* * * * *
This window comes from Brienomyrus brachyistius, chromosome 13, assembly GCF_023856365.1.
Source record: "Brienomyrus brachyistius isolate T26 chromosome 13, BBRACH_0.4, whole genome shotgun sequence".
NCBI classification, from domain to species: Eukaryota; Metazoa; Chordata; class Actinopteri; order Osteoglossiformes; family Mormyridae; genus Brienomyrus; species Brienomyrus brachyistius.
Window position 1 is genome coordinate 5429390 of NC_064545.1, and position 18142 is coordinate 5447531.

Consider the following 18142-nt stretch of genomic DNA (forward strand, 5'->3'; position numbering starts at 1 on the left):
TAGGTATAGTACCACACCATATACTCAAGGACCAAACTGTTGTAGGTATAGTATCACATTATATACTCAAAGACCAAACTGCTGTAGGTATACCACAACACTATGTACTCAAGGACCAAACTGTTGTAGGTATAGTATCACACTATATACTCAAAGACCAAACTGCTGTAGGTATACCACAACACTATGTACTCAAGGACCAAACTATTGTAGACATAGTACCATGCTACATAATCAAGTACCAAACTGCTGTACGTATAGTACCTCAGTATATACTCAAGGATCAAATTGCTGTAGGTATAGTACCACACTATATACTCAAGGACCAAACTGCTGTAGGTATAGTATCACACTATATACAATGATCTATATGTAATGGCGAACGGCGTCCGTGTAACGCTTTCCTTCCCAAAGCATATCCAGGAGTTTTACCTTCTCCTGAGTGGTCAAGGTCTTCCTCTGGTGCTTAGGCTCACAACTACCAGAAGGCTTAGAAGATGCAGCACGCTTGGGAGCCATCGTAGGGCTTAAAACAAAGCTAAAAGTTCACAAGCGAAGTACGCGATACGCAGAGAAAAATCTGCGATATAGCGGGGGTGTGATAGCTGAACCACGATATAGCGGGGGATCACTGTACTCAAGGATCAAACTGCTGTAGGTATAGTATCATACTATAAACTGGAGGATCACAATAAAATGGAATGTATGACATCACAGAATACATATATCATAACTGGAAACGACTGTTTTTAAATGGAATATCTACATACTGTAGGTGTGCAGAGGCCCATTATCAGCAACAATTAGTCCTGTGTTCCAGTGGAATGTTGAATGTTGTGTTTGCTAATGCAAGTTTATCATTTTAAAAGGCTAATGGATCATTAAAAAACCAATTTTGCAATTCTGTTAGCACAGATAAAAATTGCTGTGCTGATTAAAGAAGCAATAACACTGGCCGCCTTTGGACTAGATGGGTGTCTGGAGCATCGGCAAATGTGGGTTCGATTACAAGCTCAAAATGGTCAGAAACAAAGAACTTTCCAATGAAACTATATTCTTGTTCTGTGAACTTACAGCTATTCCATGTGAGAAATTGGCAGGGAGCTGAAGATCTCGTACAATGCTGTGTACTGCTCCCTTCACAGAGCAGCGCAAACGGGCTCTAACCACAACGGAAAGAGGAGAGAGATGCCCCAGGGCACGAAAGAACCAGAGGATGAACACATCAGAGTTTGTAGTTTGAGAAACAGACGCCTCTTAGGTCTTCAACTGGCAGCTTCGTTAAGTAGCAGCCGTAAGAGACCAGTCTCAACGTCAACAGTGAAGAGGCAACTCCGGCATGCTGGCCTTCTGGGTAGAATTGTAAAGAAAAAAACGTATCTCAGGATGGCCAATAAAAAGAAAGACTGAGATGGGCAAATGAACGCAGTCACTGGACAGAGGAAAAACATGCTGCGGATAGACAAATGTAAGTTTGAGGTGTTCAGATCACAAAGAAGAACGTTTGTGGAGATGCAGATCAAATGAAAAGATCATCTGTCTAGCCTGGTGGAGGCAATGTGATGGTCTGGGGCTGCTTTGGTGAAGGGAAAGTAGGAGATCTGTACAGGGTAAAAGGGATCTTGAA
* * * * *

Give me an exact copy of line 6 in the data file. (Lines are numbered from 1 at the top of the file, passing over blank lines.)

TAGGTATAGTACCACACCATATACTCAAGGACCAAACTGTTGTAGGTATAGTATCACATTATATACTCAAAGACCAAACTGCTGTAGGTATACCACAACACTATGTACTCAAGGACCAAACTGTTGTAGGTATAGTATCACACTATATACTCAAAGACCAAACTGCTGTAGGTATACCACAACACTATGTACTCAAGGACCAAACTATTGTAGACATAGTACCATGCTACATAATCAAGTACCAAACTGCTGTACGTATAGTACCTCAGTATATACTCAAGGATCAAATTGCTGTAGGTATAGTACCACACTATATACTCAAGGACCAAACTGCTGTAGGTATAGTATCACACTATATACAATGATCTATATGTAATGGCGAACGGCGTCCGTGTAACGCTTTCCTTCCCAAAGCATATCCAGGAGTTTTACCTTCTCCTGAGTGGTCAAGGTCTTCCTCTGGTGCTTAGGCTCACAACTACCAGAAGGCTTAGAAGATGCAGCACGCTTGGGAGCCATCGTAGGGCTTAAAACAAAGCTAAAAGTTCACAAGCGAAGTACGCGATACGCAGAGAAAAATCTGCGATATAGCGGGGGTGTGATAGCTGAACCACGATATAGCGGGGGATCACTGTACTCAAGGATCAAACTGCTGTAGGTATAGTATCATACTATAAACTGGAGGATCACAATAAAATGGAATGTATGACATCACAGAATACATATATCATAACTGGAAACGACTGTTTTTAAATGGAATATCTACATACTGTAGGTGTGCAGAGGCCCATTATCAGCAACAATTAGTCCTGTGTTCCAGTGGAATGTTGAATGTTGTGTTTGCTAATGCAAGTTTATCATTTTAAAAGGCTAATGGATCATTAAAAAACCAATTTTGCAATTCTGTTAGCACAGATAAAAATTGCTGTGCTGATTAAAGAAGCAATAACACTGGCCGCCTTTGGACTAGATGGGTGTCTGGAGCATCGGCAAATGTGGGTTCGATTACAAGCTCAAAATGGTCAGAAACAAAGAACTTTCCAATGAAACTATATTCTTGTTCTGTGAACTTACAGCTATTCCATGTGAGAAATTGGCAGGGAGCTGAAGATCTCGTACAATGCTGTGTACTGCTCCCTTCACAGAGCAGCGCAAACGGGCTCTAACCACAACGGAAAGAGGAGAGAGATGCCCCAGGGCACGAAAGAACCAGAGGATGAACACATCAGAGTTTGTAGTTTGAGAAACAGACGCCTCTTAGGTCTTCAACTGGCAGCTTCGTTAAGTAGCAGCCGTAAGAGACCAGTCTCAACGTCAACAGTGAAGAGGCAACTCCGGCATGCTGGCCTTCTGGGTAGAATTGTAAAGAAAAAAACGTATCTCAGGATGGCCAATAAAAAGAAAGACTGAGATGGGCAAATGAACGCAGTCACTGGACAGAGGAAAAACATGCTGCGGATAGACAAATGTAAGTTTGAGGTGTTCAGATCACAAAGAAGAACGTTTGTGGAGATGCAGATCAAATGAAAAGATCATCTGTCTAGCCTGGTGGAGGCAATGTGATGGTCTGGGGCTGCTTTGGTGAAGGGAAAGTAGGAGATCTGTACAGGGTAAAAGGGATCTTGAA